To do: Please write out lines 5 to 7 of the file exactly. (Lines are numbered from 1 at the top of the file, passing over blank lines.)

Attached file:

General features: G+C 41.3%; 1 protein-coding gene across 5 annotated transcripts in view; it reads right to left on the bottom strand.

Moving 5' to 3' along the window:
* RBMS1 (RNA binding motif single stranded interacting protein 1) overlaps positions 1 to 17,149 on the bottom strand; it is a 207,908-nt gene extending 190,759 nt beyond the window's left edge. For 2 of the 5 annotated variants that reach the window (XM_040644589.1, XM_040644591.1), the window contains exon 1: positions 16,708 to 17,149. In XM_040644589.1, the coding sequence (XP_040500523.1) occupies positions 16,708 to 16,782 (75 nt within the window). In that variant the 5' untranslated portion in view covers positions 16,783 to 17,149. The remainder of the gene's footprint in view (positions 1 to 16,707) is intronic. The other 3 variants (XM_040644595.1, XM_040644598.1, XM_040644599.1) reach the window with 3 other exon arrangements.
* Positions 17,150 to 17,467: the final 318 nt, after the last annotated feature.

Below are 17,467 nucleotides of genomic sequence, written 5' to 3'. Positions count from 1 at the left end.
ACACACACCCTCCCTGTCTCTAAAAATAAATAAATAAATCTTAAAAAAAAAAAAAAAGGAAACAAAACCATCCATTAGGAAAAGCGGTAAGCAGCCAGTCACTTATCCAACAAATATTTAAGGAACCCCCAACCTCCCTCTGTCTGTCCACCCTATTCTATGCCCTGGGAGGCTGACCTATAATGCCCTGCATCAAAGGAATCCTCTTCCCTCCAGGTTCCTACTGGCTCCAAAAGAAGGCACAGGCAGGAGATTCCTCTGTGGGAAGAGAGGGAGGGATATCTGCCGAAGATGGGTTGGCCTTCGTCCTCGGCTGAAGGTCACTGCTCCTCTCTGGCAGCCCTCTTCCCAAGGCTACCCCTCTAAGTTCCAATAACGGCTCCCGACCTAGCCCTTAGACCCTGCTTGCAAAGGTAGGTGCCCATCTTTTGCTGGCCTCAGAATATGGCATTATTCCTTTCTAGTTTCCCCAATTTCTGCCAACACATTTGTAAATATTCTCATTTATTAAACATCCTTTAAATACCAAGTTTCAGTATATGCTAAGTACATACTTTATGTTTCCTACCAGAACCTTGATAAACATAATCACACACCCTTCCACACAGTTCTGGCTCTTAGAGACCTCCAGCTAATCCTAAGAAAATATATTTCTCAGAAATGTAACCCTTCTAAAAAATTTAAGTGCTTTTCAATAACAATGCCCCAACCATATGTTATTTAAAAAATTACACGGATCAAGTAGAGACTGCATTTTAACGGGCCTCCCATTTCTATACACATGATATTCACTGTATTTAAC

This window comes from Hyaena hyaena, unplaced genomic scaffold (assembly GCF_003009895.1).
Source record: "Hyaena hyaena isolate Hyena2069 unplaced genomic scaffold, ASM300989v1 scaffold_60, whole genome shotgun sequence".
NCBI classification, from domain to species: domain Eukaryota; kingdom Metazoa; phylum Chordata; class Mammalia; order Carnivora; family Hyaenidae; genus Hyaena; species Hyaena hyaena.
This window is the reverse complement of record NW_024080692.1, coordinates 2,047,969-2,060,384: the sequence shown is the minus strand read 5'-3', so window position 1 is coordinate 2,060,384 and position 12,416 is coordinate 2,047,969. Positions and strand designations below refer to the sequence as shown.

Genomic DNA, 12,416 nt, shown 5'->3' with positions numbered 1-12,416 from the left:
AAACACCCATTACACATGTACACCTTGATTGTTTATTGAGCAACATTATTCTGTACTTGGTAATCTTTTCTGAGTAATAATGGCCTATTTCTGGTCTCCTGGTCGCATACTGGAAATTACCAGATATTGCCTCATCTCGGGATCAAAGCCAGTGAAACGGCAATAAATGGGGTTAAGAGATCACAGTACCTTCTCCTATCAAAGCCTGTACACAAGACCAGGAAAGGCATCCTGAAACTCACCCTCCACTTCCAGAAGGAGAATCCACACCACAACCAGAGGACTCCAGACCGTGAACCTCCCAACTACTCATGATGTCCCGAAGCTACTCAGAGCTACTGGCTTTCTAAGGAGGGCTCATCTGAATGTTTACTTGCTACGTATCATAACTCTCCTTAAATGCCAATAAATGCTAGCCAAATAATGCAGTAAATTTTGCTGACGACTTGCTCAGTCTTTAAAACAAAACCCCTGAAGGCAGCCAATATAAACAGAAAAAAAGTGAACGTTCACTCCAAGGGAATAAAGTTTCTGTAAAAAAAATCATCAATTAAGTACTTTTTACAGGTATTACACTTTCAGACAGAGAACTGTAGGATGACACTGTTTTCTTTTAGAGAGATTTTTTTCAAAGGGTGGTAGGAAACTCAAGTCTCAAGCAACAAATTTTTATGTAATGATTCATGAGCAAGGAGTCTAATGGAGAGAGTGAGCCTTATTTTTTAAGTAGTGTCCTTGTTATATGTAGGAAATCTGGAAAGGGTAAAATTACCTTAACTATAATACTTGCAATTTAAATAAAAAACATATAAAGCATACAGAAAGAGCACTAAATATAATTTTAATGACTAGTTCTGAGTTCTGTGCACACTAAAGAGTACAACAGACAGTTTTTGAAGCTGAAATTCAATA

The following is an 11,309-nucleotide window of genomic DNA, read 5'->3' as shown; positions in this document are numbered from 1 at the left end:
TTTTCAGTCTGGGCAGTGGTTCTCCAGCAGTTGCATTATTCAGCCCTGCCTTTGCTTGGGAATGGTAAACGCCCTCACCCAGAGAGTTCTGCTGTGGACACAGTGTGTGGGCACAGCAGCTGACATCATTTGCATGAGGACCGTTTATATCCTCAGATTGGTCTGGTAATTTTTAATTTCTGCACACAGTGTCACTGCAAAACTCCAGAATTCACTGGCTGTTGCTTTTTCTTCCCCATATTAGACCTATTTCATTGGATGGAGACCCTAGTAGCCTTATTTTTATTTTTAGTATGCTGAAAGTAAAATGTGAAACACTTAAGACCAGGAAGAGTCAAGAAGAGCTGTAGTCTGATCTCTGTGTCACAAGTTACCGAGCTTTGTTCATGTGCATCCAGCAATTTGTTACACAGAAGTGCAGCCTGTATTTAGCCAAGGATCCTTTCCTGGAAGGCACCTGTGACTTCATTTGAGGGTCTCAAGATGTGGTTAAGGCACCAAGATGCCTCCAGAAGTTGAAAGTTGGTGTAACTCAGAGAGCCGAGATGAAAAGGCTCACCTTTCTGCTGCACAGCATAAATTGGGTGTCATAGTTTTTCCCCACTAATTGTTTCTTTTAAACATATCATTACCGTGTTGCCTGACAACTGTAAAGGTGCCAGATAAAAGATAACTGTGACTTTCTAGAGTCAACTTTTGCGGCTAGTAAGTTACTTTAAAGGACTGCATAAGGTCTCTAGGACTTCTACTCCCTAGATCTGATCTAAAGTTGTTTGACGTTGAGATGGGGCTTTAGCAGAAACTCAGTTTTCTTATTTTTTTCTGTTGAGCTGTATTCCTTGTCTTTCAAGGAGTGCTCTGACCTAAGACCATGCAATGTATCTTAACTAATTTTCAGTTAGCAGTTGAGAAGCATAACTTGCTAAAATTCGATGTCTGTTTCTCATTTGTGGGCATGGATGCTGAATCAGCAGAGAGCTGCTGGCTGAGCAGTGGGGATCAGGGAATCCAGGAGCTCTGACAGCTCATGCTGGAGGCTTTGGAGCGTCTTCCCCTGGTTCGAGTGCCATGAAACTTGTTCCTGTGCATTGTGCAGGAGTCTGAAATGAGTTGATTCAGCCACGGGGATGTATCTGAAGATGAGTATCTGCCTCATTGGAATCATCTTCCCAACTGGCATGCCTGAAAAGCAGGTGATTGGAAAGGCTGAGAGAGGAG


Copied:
Below are 17,467 nucleotides of genomic sequence, written 5' to 3'. Positions count from 1 at the left end.
ACACACACCCTCCCTGTCTCTAAAAATAAATAAATAAATCTTAAAAAAAAAAAAAAAGGAAACAAAACCATCCATTAGGAAAAGCGGTAAGCAGCCAGTCACTTATCCAACAAATATTTAAGGAACCCCCAACCTCCCTCTGTCTGTCCACCCTATTCTATGCCCTGGGAGGCTGACCTATAATGCCCTGCATCAAAGGAATCCTCTTCCCTCCAGGTTCCTACTGGCTCCAAAAGAAGGCACAGGCAGGAGATTCCTCTGTGGGAAGAGAGGGAGGGATATCTGCCGAAGATGGGTTGGCCTTCGTCCTCGGCTGAAGGTCACTGCTCCTCTCTGGCAGCCCTCTTCCCAAGGCTACCCCTCTAAGTTCCAATAACGGCTCCCGACCTAGCCCTTAGACCCTGCTTGCAAAGGTAGGTGCCCATCTTTTGCTGGCCTCAGAATATGGCATTATTCCTTTCTAGTTTCCCCAATTTCTGCCAACACATTTGTAAATATTCTCATTTATTAAACATCCTTTAAATACCAAGTTTCAGTATATGCTAAGTACATACTTTATGTTTCCTACCAGAACCTTGATAAACATAATCACACACCCTTCCACACAGTTCTGGCTCTTAGAGACCTCCAGCTAATCCTAAGAAAATATATTTCTCAGAAATGTAACCCTTCTAAAAAATTTAAGTGCTTTTCAATAACAATGCCCCAACCATATGTTATTTAAAAAATTACACGGATCAAGTAGAGACTGCATTTTAACGGGCCTCCCATTTCTATACACATGATATTCACTGTATTTAAC

This window comes from Hyaena hyaena, unplaced genomic scaffold (assembly GCF_003009895.1).